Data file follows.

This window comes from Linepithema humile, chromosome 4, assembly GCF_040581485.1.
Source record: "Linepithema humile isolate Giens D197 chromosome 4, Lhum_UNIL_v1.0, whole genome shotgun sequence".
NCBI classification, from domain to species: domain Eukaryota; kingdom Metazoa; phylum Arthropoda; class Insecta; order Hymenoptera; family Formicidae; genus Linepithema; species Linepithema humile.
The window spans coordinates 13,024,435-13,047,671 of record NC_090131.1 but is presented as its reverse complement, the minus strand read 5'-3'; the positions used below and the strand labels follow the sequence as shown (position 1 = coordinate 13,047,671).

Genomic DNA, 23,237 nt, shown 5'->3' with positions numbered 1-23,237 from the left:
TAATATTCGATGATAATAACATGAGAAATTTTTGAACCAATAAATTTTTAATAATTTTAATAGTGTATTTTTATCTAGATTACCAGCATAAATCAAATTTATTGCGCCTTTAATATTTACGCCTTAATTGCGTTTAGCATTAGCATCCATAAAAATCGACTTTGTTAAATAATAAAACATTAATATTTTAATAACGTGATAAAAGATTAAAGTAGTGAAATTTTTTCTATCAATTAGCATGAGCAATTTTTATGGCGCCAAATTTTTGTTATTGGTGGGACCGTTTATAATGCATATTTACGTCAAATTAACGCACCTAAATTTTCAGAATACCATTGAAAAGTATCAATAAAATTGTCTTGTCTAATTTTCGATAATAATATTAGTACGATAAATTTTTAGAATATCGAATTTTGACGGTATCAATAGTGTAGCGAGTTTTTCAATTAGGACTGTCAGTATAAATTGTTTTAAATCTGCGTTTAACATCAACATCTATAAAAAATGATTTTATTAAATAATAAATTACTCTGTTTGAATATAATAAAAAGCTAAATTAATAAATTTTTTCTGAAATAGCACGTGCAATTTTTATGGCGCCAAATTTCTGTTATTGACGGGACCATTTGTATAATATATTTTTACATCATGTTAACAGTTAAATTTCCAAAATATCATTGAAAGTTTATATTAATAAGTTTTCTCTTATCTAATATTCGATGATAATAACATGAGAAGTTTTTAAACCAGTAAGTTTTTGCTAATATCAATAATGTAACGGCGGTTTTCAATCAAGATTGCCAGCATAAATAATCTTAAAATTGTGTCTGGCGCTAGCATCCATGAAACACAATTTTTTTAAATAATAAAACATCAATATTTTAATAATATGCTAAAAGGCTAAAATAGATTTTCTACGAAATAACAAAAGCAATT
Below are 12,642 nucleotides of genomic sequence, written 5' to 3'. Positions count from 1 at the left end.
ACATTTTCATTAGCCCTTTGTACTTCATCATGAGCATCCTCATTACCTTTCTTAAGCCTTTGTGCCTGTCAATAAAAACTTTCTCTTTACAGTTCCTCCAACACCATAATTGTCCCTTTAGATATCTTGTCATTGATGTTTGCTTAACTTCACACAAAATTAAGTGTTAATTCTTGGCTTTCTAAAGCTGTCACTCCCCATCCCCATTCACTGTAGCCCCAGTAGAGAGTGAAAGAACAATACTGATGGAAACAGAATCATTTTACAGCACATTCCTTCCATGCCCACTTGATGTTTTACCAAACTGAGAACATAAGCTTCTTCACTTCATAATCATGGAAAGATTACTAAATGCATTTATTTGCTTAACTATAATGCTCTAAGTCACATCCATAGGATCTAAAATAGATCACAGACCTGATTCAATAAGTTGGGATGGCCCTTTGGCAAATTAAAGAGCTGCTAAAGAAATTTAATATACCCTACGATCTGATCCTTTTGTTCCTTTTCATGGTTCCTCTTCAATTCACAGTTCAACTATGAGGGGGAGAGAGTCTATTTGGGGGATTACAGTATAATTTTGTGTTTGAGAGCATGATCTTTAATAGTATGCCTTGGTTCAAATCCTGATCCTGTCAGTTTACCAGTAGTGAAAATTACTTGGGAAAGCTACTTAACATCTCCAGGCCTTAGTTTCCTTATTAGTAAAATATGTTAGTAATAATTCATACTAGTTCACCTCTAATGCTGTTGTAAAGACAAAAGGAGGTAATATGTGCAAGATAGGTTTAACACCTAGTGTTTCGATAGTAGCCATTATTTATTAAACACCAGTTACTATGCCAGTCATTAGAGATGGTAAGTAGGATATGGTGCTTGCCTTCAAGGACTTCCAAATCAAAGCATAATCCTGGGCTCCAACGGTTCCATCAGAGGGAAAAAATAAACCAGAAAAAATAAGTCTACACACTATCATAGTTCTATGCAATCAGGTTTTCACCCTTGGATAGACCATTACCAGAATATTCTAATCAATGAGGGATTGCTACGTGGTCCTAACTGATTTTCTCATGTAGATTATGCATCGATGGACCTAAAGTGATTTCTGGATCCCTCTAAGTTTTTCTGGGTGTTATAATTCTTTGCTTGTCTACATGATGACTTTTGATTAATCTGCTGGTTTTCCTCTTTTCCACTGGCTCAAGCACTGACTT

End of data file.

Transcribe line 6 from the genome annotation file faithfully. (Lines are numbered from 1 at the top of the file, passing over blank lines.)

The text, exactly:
TAATATTCGATGATAATAACATGAGAAATTTTTGAACCAATAAATTTTTAATAATTTTAATAGTGTATTTTTATCTAGATTACCAGCATAAATCAAATTTATTGCGCCTTTAATATTTACGCCTTAATTGCGTTTAGCATTAGCATCCATAAAAATCGACTTTGTTAAATAATAAAACATTAATATTTTAATAACGTGATAAAAGATTAAAGTAGTGAAATTTTTTCTATCAATTAGCATGAGCAATTTTTATGGCGCCAAATTTTTGTTATTGGTGGGACCGTTTATAATGCATATTTACGTCAAATTAACGCACCTAAATTTTCAGAATACCATTGAAAAGTATCAATAAAATTGTCTTGTCTAATTTTCGATAATAATATTAGTACGATAAATTTTTAGAATATCGAATTTTGACGGTATCAATAGTGTAGCGAGTTTTTCAATTAGGACTGTCAGTATAAATTGTTTTAAATCTGCGTTTAACATCAACATCTATAAAAAATGATTTTATTAAATAATAAATTACTCTGTTTGAATATAATAAAAAGCTAAATTAATAAATTTTTTCTGAAATAGCACGTGCAATTTTTATGGCGCCAAATTTCTGTTATTGACGGGACCATTTGTATAATATATTTTTACATCATGTTAACAGTTAAATTTCCAAAATATCATTGAAAGTTTATATTAATAAGTTTTCTCTTATCTAATATTCGATGATAATAACATGAGAAGTTTTTAAACCAGTAAGTTTTTGCTAATATCAATAATGTAACGGCGGTTTTCAATCAAGATTGCCAGCATAAATAATCTTAAAATTGTGTCTGGCGCTAGCATCCATGAAACACAATTTTTTTAAATAATAAAACATCAATATTTTAATAATATGCTAAAAGGCTAAAATAGATTTTCTACGAAATAACAAAAGCAATT